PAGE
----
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The Diary of a Teenage Girl (Read the review).
In this gutsy and assured debut, Marielle Heller accomplishes just about everything all young indie filmmakers say they want to do when starting out: to create a fresh, distinctive work in their own “voice” that will make their careers. Heller has pulled this off in a remarkably frank look at the emerging sexual life of a teen (the endlessly watchable Bel Powley) in 1970s San Francisco. It’s the kind of movie Sundance prays for every year. — TODD MCCARTHY
Dope (Read the review)
Three geeks go gangsta in this entertaining feature from Rick Famuyiwa. Set in Inglewood, Calif., the story focuses on a trio of nerdy kids who end up selling a stash of drugs that accidentally lands in their laps. Armed with snappy dialogue, dynamic camerawork and breakout star Shameik Moore, this is a crowd-pleaser from start to finish. — BOYD VAN HOEIJ
Me and Earl and the Dying Girl (Read the review)
A smart-ass charmer and merciless tearjerker, Alfonso Gomez-Rejon‘s film got a deserved standing ovation. This accessible and very funny story of the friendship between a misfit (Thomas Mann) and a girl with leukemia has the makings of a mainstream hit. — JOHN DEFORE
Slow West (Read the review)
A wholly enjoyable buddy Western punctuated by occasional shocks of black humor, John Maclean‘s film follows a wide-eyed Scottish boy as he attempts to find the girl he loves in the Civil War-era American West, where nearly everybody’s a recent arrival. Chief among the immigrants is Michael Fassbender, whose reliable charisma carries the day. — J.D.
See more The Scene at Sundance Film Festival 2015
Tangerine (Read the review)
Fierce energy courses through this scrappy mosaic of L.A. street life, which centers on two black transgender prostitutes. But while the flavorful dialogue is a hoot, it’s the absence of condescension toward its marginalized characters that makes Sean Baker‘s film so vibrant. — DAVID ROONEY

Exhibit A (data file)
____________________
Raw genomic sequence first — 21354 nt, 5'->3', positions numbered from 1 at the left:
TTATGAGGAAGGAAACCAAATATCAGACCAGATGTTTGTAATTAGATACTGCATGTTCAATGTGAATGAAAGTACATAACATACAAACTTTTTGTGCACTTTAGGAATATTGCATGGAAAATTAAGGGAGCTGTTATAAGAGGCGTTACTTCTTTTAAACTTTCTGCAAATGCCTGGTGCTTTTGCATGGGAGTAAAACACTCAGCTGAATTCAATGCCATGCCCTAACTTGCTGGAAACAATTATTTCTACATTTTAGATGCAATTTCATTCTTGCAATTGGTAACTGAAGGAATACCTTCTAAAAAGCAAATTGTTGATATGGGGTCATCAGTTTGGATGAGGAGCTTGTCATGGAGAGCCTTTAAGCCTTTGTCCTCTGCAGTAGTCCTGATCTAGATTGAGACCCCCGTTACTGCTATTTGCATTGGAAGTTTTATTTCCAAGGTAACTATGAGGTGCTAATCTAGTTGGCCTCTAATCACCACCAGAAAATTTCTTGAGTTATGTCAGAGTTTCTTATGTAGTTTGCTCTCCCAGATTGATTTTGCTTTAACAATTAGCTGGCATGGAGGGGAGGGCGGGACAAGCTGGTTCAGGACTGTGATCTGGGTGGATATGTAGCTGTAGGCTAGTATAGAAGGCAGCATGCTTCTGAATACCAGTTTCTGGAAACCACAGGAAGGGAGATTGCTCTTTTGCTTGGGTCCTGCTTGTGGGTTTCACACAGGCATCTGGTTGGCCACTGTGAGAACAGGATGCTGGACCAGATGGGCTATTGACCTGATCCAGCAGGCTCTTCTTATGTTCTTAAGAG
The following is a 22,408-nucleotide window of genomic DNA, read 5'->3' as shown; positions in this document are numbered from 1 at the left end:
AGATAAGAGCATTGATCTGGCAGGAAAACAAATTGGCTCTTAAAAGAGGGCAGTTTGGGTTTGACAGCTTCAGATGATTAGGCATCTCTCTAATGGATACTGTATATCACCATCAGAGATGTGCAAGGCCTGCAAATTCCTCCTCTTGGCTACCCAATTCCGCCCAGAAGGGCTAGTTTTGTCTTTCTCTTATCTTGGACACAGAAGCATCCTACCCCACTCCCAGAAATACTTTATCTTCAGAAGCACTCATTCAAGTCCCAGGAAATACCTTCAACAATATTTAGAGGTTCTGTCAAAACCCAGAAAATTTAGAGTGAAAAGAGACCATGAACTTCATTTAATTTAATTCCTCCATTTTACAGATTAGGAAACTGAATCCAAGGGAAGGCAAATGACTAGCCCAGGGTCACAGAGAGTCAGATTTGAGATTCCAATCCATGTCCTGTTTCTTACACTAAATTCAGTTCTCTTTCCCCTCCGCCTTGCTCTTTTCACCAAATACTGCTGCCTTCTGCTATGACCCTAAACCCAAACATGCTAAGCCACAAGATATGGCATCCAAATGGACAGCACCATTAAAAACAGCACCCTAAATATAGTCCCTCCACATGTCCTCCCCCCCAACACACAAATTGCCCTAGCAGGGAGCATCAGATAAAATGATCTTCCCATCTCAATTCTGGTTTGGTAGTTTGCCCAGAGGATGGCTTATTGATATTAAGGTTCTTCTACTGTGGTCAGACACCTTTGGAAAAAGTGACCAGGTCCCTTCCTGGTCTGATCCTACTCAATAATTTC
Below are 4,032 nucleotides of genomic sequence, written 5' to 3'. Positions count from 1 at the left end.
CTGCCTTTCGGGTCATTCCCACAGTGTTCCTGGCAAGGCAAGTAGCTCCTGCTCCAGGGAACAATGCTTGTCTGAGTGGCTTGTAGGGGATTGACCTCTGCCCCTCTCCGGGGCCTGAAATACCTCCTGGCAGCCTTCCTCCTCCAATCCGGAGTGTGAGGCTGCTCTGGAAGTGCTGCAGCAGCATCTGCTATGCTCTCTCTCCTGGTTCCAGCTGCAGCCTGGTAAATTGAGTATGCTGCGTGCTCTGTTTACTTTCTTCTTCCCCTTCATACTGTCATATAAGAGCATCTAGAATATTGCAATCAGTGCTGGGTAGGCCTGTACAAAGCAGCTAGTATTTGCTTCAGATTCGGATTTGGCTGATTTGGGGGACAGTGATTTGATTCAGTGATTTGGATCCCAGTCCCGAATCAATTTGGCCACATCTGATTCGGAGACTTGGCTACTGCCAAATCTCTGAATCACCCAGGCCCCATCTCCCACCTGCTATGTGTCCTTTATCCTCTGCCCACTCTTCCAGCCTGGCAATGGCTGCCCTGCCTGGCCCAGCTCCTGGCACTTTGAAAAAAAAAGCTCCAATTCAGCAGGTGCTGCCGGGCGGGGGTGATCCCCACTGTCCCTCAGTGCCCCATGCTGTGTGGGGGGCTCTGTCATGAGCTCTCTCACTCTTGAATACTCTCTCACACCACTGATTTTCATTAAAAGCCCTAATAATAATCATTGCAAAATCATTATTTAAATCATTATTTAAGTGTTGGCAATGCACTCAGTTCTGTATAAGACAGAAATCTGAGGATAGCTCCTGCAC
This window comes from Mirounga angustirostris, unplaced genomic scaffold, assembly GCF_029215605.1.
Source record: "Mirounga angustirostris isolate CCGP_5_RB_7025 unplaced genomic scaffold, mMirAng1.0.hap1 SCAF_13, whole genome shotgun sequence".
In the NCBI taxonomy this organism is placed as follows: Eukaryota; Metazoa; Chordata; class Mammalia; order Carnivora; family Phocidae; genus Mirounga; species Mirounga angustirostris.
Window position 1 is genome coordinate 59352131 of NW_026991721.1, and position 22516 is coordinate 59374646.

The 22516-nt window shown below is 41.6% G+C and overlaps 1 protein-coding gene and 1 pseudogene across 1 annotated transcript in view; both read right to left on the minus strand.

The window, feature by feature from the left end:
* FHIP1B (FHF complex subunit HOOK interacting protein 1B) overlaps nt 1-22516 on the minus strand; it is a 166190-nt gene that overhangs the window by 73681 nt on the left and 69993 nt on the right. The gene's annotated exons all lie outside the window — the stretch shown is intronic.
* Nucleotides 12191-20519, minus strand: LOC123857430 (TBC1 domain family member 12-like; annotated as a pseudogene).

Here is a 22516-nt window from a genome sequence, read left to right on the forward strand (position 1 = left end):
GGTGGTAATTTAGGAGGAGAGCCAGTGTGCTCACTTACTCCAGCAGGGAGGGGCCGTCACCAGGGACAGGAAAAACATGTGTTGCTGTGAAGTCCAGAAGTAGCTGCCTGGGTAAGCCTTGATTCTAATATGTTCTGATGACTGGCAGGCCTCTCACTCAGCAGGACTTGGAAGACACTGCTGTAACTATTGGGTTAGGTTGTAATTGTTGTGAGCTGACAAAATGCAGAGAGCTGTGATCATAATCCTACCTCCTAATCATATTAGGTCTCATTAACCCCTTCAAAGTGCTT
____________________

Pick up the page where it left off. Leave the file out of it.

Western (Read the review)
Sibling filmmakers Turner Ross and Bill Ross IV use their incisive verite lens to create an eye-opening and memorable portrait of a Texas border town and its twin city in Mexico — a relationship defined by harmony but increasingly threatened by drug-cartel violence. It’s a documentary invigorated by its openhearted curiosity and compassion. — SHERI LINDEN
The End of the Tour (Read the review)
The latest from James Ponsoldt (The Spectacular Now) is an exquisitely elegiac film about David Foster Wallace (a heartbreaking Jason Segel), who’s examined over the course of a five-day interview with Rolling Stone reporter David Lipsky (Jesse Eisenberg) 12 years before the influential writer’s suicide in 2008 at age 46. — D.R.
See more Next Gen at Sundance: Inside The Party With Hailee Steinfeld, Emile Hirsch
Dreamcatcher (Read the review)
Documentary doyenne Kim Longinotto offers a moving portrait of someone who might just qualify for secular sainthood: Chicago-based Brenda Myers-Powell, a former prostitute who now runs the foundation of the title, a nonprofit dedicated to helping sex workers and young women at risk. Longinotto deftly balances character and context, capturing telling moments where subjects reveal themselves in an instant. — LESLIE FELPERIN
Nasty Baby (Read the review)
The latest from Chilean writer-director Sebastian Silva looks at the outset to be a politically correct indie about a gay male Brooklyn couple, who are Latino and black, helping a white woman (Kristen Wiig) get pregnant by supplying sperm. But it turns into a startling drama of moral ambiguity, as well as a thoughtful portrait of life in a very particular gentrified neighborhood. — T.M.
See more Sundance: Exclusive Photos of Kristen Wiig, Jack Black, Ethan Hawke and More
James White (Read the review)
Christopher Abbott (formerly of Girls) gives a bruised, bristling performance as a hard-partying hedonist forced by his mother’s terminal illness to put the brakes on his self-destruction in this extraordinarily intimate drama — an arresting feature debut for Josh Mond. — D.R.
Best of Enemies (Read the review)
Morgan Neville and Robert Gordon‘s wonderful documentary convincingly argues that the William F. Buckley-Gore Vidal debates during the two national political conventions of 1968 marked the beginning of the end of the gray days of “objective” TV news. The film will prove riveting both to those who remember watching the broadcasts and to younger political buffs who may never before have seen these titans of articulation and elocution in action. — T.M.
Brooklyn (Read the review)
Colm Toibin‘s novel about a young woman (Saoirse Ronan) torn between life and love in her native Ireland and her new home in 1950s New York has been turned into a beautiful and moving film by director John Crowley and screenwriter Nick Hornby. The superbly acted, suspenseful drama provides the feeling of being lifted into a different world altogether, so transporting is the film’s sense of time, place and social mores. — T.M.
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